Veshtied interests

At first sights it seemed silly why everyone got so worked up over the dhoti issue. But since everyone is so worked up, there must surely be something behind all that silliness. After all, the matter has dogged the judiciary and legislature and bogged down the media for close to a week. Above all, I am basically a dhoti guy at home and at home in dhoti in public places too. Yes, I have no choice but to wring up my dhoti in all righteous indignation and spring into action by jumping into the ring.

Of course, I promise to be balanced in presenting the case. That comes naturally to dhoti wearers who know what a tough balancing act it is to keep the dhoti intact at its critical position, namely, waist. So despite some snooty clubs and characters treating it as malware, I proudly declare dhoti as the perfect malewear. This traditional attire is not only nature friendly, but also male nature-friendly, if you see what I mean. Not everything can be put in print. Still, the varied virtues of the veshti can be extolled no end.

First, it saves our tribe from the tyranny of tailoring and the stranglehold of size. Clothing must fit the person, not the other way round. The prepared, pressed pant always runs the risk of a carelessly gaping zip or a popping button, particularly after a sumptuous lunch. But the plain or parched dhoti is waist-flexible, which, considering the common trends in that part of the body, is quite a boon. A quick open and shut sleight of hand when no one is watching or an adjustment in the men’s room, makes your tummy want another meal for dessert, something a pant does not permit. And despite not having a pocket, dhoti is easy on it in comparison to many modern wear.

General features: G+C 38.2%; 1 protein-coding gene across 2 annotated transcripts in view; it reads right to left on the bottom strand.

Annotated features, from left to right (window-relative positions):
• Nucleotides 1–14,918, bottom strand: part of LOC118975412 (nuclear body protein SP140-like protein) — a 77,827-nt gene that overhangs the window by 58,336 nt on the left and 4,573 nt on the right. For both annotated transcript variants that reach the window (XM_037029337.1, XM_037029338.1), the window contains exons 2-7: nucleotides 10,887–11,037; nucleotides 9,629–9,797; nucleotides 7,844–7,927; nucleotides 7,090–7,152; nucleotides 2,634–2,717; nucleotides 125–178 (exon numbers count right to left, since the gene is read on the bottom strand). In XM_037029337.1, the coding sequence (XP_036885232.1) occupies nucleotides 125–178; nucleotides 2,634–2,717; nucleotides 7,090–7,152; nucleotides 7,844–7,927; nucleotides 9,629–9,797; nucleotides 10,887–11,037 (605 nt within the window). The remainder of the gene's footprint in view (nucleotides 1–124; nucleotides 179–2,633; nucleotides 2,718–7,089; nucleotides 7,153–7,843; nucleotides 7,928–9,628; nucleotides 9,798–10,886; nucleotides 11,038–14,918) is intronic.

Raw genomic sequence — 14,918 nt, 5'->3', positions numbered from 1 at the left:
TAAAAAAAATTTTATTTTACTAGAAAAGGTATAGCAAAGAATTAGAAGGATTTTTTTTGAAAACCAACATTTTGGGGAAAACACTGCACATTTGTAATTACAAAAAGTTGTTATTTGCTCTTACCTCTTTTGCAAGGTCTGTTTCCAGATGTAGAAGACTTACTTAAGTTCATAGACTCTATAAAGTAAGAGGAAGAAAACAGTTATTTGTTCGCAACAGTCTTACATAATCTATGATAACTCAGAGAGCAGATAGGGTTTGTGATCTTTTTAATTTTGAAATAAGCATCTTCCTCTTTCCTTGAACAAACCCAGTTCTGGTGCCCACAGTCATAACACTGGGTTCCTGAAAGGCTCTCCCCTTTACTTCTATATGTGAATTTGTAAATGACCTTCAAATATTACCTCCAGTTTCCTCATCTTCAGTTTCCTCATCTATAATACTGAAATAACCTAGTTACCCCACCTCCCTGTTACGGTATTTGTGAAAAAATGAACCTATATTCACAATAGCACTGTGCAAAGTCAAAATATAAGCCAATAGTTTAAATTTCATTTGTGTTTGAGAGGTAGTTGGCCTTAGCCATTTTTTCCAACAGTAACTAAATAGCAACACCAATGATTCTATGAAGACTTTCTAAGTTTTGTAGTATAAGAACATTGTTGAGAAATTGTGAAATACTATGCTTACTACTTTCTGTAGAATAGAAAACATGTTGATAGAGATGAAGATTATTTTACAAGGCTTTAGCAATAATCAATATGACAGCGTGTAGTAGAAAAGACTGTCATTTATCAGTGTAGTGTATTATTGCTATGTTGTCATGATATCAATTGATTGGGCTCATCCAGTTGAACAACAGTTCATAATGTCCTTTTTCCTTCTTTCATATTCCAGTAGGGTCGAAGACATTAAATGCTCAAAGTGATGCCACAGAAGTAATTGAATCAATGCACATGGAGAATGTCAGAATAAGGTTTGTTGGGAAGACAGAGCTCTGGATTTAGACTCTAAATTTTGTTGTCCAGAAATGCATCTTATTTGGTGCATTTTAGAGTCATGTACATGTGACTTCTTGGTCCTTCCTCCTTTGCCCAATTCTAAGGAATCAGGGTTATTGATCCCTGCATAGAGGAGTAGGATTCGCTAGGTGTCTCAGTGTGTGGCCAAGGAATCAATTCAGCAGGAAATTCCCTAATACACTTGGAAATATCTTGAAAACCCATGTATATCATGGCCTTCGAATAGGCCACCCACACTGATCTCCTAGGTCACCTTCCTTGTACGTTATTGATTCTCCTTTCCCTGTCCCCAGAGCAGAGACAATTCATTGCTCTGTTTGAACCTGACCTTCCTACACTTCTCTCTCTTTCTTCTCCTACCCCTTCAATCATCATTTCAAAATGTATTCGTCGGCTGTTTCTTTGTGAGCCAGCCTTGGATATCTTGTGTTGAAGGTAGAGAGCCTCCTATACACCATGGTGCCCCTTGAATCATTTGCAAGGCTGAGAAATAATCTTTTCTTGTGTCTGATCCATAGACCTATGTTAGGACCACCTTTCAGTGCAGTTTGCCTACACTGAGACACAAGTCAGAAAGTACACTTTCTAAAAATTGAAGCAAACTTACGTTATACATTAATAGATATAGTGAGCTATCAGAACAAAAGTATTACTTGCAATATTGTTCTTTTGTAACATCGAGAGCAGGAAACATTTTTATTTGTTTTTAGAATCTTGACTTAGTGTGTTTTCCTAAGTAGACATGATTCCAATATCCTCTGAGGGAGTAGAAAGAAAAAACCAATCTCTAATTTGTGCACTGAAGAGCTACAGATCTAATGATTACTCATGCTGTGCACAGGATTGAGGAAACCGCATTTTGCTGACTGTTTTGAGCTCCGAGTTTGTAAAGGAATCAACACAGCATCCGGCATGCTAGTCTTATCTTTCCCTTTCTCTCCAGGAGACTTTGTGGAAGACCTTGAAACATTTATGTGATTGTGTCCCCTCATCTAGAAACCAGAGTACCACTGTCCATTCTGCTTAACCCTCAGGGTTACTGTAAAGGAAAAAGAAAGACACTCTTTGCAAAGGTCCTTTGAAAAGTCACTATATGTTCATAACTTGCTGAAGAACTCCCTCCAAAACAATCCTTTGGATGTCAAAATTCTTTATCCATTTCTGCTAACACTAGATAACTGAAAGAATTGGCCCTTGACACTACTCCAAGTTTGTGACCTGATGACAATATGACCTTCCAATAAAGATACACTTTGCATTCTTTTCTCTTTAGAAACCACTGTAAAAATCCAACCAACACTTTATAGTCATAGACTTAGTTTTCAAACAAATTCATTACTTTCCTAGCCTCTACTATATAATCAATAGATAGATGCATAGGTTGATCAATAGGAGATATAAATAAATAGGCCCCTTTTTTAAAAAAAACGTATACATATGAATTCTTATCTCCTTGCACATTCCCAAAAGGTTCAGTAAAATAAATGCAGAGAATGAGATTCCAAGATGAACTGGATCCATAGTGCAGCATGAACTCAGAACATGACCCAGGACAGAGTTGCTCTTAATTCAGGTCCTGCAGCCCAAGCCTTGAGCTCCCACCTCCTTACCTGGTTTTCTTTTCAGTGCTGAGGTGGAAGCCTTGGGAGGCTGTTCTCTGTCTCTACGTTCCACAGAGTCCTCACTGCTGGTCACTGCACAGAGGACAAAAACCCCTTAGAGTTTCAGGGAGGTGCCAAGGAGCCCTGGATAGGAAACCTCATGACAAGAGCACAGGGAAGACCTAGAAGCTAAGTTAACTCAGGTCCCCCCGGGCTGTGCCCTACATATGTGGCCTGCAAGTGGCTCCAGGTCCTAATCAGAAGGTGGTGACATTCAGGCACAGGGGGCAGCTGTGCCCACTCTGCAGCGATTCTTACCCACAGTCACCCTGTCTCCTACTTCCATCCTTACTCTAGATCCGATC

Dhoti pampers the body by affording a freedom of movement that no other attire allows. That is, assuming the art of keeping it in place is mastered because the said freedom of movement includes separation from self if not careful. But secured well, you can squat, sit, stand, stroll and saunter in gay abandon. Dhoti is healthy and can heal too. It is so skin friendly in a tropical land suffused in heat and dust. Fresh air and sunlight do not need passwords to access parts of the body that need them most: The soft, loose, porous dhoti is a dermo delight. And when in disuse after daily use, it is wear and tear for house cleaning and hence hygiene. Life after death!

Indeed, in India that is bharath the ubiquitous veshti has its imprint on egalitarianism, economy, environment and enlightenment. In a metaphorical way, dhoti covers the length and breadth of the nation. It lends itself to variations in wearing and virtually every State has a style that signifies the culture, climate and conveniences of that land. Its versatility is visible even within a geographical unit. From the saintly kaavi to religious panjakachcham to the jari borders befitting family functions or as a jibba-companion for a kutchery, dhoti makes a sartorial statement for every occasion. On the flip side, the veshti, raised to reveal a khaki or checked ‘undrawer’, represents rowdies while one with a broad belt (seen through a transparent long shirt) marks out ‘minors’ and ‘mirasus’. Another dampener for this hip-wear is it does not seem very hep to youth, losing out to shorts.

And that brings us to the karai veshtis of TN, those most vocal on the controveshti, pardon, controversy. Smart readers would have sensed that I have so far silently skipped the issue of dress codes. I want to play smart too because any stand you take can lead to some kind of dressing down by an opposing camp. Even seemingly rational arguments can be stripped down. For instance, you can’t say yes or no to miniskirts without being dubbed either sexist or a moral police. But often naked hypocrisy marks all dress debates. TN politicos’ sudden simulated angst against clubs for hitting Tamil culture below the belt smacks of such duplicity and opportunism. Such colonial hangover rules are not breaking news. And surely, many of these politicos or at least their wards must be members of some such clubs and so in the know and very much in the ‘anti-Tamil’ elitist loop too.

Well, my take. Veshti may or may not be strictly club wear. But if push comes to shove at the entrance, I would rather stand by veshtis than those British vestiges. In deference to this long piece of cloth standing by our hips and honour for centuries.

Hip hip hurray to our veshti!

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Jawahar T R